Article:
The former Cambridge University student, from Stratford-upon Avon, in Warwickshire, had been working as a volunteer as part of the Learning Together prisoner rehabilitation programme, police said.
Jack Merritt, 25, another former student who was involved with the programme as a course coordinator, was also killed in the attack on Friday afternoon.
The graduates were at an event to mark the fifth anniversary of the programme at the Fishmongers’ Hall in the capital when the attack began to unfold shortly before 2pm.
Ms Jones’ family described her as a “funny, kind, positive influence at the centre of many people’s lives”.
“She had a wonderful sense of mischievous fun and was generous to the point of always wanting to see the best in all people,” they added in a statement.
“She was intent on living life to the full and had a wonderful thirst for knowledge, enabling her to be the best she could be.
“Saskia had a great passion for providing invaluable support to victims of criminal injustice, which led her to the point of recently applying for the police graduate recruitment programme, wishing to specialise in victim support.
“This is an extremely painful time for the family. Saskia will leave a huge void in our lives and we would request that our privacy is fully respected.”
David Merritt, the father of Jack Merritt, from Cottenham, Cambridgeshire, announced his son’s death on Twitter on Saturday, paying tribute to his “beautiful spirit”.
In a statement released on their behalf on Sunday, Mr Merritt’s family described the 25-year-old as a “beautiful, talented boy”, who died “doing what he loved”.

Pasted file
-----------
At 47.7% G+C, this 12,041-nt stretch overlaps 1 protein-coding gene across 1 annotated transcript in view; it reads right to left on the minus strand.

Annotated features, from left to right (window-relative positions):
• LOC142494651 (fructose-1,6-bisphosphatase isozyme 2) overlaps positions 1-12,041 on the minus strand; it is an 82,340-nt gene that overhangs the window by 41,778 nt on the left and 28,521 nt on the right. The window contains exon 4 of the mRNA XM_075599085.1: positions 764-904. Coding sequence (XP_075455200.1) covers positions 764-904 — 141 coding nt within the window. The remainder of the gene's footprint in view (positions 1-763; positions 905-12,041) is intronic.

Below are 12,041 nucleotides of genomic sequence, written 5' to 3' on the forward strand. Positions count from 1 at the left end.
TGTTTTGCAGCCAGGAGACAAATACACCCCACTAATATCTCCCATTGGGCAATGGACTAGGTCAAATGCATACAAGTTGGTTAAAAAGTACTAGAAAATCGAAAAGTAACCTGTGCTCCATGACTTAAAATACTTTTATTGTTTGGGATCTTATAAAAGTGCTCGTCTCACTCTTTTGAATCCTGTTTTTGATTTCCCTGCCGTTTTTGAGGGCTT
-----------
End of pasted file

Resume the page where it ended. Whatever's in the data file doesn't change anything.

“He lit up our lives and the lives of his many friends and colleagues, and we will miss him terribly,” the statement added.
But they asked for his death not to be used to justify introducing “even more draconian sentences” on offenders.
The statement continued: “We know Jack would not want this terrible, isolated incident to be used as a pretext by the government for introducing even more draconian sentences on prisoners, or for detaining people in prison for longer than necessary.”
Dr Vin Diwakar, the medical director for the NHS in London, said on Sunday that one of the three people injured in the attack had been allowed to return home while the other two remained in a stable condition in hospital.
Stephen Toope, vice-chancellor of Cambridge University, confirmed one of the three people injured was a member of university staff, adding that the university “condemns this abhorrent and senseless act of terror”.
Convicted terrorist Usman Khan, 28, was at the same event as Ms Jones and Mr Merritt when he reportedly “threatened to blow up” the building near London Bridge shortly before 2pm on Friday.
Armed with two knives and wearing a fake suicide vest, he killed the two victims and also injured three other people before being tackled to the ground by members of the public and then shot dead by police on London Bridge.
It later emerged that Khan, who was on licence and wearing an electronic monitoring tag, was a convicted terrorist who was released less than seven years into a 16-year prison sentence for plotting to bomb the London Stock Exchange.
Friday’s knife attack has triggered an urgent review of terrorists released from prison.
London Bridge was one of the scenes of a terror attack in June 2017 – also during a general election campaign – when eight victims were killed along with the three terrorists, who were armed with knives and wearing fake suicide vests.